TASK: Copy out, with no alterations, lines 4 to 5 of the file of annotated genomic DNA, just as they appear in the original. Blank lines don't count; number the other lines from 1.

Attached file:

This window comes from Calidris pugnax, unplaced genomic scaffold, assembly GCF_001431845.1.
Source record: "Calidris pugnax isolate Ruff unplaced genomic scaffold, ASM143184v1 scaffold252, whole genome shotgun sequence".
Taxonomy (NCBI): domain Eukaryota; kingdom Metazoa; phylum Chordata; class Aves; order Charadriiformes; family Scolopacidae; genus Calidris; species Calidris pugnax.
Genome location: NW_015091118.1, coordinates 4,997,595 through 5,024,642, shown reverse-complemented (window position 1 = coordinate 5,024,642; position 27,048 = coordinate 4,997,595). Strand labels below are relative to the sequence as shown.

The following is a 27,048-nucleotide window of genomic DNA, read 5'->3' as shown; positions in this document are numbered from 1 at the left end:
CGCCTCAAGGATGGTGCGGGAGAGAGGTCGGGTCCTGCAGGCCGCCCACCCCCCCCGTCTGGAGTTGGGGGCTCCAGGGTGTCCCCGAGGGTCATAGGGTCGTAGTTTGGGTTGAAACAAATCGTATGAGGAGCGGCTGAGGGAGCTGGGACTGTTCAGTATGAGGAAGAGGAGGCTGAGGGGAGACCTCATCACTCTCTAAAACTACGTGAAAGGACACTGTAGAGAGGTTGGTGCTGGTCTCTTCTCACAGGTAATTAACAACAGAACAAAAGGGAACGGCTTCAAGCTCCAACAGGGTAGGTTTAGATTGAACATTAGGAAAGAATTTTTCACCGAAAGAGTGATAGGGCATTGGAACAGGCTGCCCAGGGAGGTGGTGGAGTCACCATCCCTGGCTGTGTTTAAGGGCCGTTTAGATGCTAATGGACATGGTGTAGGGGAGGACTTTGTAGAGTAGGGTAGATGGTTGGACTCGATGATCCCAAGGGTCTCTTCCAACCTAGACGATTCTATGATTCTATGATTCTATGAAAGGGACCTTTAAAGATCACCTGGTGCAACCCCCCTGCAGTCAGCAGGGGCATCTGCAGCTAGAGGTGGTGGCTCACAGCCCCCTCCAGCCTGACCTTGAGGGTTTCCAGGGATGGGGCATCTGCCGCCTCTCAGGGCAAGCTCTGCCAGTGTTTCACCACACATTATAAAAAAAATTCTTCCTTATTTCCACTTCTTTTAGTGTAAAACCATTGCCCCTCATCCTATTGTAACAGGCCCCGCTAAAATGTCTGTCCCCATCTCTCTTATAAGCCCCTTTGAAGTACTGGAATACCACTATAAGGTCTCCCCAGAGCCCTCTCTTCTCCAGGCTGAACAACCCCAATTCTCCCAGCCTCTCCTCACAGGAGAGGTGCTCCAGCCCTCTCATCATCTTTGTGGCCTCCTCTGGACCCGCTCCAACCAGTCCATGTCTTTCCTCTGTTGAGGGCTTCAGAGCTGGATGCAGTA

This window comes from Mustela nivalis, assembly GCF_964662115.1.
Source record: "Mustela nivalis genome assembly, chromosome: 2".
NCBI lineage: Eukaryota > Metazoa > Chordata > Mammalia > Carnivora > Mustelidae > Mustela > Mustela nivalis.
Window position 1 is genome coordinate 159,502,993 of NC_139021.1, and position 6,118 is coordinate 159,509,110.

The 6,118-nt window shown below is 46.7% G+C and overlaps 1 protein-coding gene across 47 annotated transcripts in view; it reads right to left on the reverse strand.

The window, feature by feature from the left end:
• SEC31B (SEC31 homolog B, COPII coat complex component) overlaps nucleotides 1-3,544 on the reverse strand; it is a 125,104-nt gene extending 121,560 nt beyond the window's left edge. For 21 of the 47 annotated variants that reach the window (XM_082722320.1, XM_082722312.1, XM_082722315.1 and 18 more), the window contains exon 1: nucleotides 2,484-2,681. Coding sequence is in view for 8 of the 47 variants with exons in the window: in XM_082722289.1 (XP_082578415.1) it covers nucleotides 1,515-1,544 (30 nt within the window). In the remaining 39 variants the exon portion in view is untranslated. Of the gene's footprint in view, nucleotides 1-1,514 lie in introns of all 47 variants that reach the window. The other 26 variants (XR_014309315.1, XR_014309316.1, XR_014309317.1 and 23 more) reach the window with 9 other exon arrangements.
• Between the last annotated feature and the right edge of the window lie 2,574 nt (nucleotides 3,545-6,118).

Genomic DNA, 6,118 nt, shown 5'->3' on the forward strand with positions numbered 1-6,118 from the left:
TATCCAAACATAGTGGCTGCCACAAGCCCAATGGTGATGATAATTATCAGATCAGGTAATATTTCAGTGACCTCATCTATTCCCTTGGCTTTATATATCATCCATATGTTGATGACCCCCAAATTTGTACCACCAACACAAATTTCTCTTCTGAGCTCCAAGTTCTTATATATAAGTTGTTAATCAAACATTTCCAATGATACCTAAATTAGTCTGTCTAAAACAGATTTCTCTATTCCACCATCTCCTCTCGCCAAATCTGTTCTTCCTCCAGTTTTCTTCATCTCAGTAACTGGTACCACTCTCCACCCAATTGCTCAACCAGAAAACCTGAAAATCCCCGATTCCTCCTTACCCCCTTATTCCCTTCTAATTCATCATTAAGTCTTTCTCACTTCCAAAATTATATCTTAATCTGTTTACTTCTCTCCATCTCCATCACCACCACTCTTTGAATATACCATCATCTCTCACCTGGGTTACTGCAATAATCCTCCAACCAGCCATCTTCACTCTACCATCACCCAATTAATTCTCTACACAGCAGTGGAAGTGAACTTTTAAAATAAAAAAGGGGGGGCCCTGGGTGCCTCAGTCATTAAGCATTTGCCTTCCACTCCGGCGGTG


Genome location: NW_015091118.1, coordinates 4,997,595 through 5,024,642, shown reverse-complemented (window position 1 = coordinate 5,024,642; position 27,048 = coordinate 4,997,595). Strand labels below are relative to the sequence as shown.

The following is a 27,048-nucleotide window of genomic DNA, read 5'->3' as shown; positions in this document are numbered from 1 at the left end: